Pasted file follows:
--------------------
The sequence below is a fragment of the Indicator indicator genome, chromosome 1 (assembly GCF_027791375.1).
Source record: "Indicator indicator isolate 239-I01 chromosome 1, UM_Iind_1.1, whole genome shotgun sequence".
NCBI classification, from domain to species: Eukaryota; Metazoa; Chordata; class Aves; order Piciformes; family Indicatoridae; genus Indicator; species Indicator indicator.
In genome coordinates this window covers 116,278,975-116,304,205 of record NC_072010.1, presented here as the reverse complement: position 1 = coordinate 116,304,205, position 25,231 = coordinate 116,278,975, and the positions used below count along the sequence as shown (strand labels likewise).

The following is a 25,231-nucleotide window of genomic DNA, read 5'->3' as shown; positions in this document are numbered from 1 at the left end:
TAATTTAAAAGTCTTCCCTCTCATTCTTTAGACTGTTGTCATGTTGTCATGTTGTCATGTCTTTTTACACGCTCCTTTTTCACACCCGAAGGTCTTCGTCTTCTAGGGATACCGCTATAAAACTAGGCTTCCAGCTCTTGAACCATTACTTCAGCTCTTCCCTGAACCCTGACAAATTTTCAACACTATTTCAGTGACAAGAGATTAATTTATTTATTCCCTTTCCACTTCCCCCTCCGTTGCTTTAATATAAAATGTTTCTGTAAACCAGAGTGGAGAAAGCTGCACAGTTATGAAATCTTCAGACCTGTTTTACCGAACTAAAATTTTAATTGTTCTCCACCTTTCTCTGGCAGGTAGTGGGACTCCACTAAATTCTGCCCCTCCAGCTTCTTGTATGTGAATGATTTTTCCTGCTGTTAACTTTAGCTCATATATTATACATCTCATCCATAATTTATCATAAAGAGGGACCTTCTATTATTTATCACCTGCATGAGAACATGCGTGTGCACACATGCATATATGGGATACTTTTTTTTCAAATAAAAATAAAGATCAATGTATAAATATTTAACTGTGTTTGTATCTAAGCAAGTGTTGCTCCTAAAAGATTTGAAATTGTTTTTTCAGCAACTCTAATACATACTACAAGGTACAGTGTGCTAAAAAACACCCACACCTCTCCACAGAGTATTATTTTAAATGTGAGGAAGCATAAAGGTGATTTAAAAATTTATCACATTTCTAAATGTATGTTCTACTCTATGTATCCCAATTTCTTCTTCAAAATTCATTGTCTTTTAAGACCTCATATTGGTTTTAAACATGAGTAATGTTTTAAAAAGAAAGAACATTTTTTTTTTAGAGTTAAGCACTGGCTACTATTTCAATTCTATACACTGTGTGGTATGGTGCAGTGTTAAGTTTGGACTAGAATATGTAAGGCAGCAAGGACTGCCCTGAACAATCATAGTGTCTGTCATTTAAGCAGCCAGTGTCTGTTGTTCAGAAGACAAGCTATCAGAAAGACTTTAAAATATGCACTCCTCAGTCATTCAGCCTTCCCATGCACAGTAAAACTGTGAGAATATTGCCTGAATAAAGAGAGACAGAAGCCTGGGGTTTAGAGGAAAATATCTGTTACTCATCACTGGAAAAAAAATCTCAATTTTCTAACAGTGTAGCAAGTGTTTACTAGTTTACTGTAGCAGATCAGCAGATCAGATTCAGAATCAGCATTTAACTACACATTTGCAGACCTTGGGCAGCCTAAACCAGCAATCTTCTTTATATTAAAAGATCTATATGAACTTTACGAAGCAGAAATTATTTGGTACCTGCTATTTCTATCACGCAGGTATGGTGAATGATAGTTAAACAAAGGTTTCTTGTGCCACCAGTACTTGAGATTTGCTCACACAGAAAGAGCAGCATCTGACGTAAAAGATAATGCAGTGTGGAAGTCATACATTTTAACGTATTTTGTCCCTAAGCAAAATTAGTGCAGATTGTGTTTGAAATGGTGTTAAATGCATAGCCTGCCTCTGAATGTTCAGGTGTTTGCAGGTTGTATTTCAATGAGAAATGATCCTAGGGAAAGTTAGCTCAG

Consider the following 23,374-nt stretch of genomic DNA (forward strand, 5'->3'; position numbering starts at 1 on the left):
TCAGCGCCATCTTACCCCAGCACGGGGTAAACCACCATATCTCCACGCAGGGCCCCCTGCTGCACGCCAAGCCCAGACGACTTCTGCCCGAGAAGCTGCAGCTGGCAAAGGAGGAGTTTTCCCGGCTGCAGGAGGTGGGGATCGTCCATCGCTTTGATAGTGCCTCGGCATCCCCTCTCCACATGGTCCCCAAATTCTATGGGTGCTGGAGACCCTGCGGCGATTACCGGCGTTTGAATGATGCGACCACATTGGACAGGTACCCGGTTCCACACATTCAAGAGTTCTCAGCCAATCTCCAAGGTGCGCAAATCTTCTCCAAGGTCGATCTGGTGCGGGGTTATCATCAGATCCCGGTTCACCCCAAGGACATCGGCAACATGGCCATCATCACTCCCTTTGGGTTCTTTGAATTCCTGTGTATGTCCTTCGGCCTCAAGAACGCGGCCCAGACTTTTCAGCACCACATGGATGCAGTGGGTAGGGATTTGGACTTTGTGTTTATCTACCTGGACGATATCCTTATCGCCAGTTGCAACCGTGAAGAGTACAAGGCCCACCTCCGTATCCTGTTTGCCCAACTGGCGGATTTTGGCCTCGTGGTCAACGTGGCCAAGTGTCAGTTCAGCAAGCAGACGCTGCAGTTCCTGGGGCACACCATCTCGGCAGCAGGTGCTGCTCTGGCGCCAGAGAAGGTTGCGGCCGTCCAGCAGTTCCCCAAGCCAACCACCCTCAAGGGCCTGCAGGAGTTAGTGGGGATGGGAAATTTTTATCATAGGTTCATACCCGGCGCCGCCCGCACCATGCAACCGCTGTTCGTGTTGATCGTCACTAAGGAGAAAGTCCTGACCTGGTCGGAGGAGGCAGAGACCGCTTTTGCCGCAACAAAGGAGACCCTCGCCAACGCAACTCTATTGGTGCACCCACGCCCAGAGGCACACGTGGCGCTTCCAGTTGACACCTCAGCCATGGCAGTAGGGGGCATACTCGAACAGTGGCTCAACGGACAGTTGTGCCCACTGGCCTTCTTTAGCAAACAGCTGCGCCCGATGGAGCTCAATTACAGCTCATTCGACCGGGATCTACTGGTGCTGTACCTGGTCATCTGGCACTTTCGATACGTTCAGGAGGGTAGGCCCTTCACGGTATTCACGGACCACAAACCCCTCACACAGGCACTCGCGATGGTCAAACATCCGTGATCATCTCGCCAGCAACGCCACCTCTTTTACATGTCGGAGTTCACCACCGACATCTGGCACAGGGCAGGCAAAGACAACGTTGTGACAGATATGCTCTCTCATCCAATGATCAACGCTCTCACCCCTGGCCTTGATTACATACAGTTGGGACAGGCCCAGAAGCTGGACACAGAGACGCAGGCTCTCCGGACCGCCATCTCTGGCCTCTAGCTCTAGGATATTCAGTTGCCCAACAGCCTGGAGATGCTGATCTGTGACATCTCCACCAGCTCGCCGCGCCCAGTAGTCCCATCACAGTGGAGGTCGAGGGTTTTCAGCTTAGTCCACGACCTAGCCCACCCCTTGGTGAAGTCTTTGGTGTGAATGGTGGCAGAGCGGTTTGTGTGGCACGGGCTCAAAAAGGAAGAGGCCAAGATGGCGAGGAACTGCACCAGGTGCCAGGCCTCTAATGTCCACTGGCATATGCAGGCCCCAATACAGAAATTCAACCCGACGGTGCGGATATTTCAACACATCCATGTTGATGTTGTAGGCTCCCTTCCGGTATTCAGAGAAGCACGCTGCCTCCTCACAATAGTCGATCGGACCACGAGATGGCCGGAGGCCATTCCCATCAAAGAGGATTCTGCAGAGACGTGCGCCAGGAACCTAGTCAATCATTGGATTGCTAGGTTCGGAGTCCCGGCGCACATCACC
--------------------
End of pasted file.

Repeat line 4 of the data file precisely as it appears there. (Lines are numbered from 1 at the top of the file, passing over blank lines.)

In genome coordinates this window covers 116,278,975-116,304,205 of record NC_072010.1, presented here as the reverse complement: position 1 = coordinate 116,304,205, position 25,231 = coordinate 116,278,975, and the positions used below count along the sequence as shown (strand labels likewise).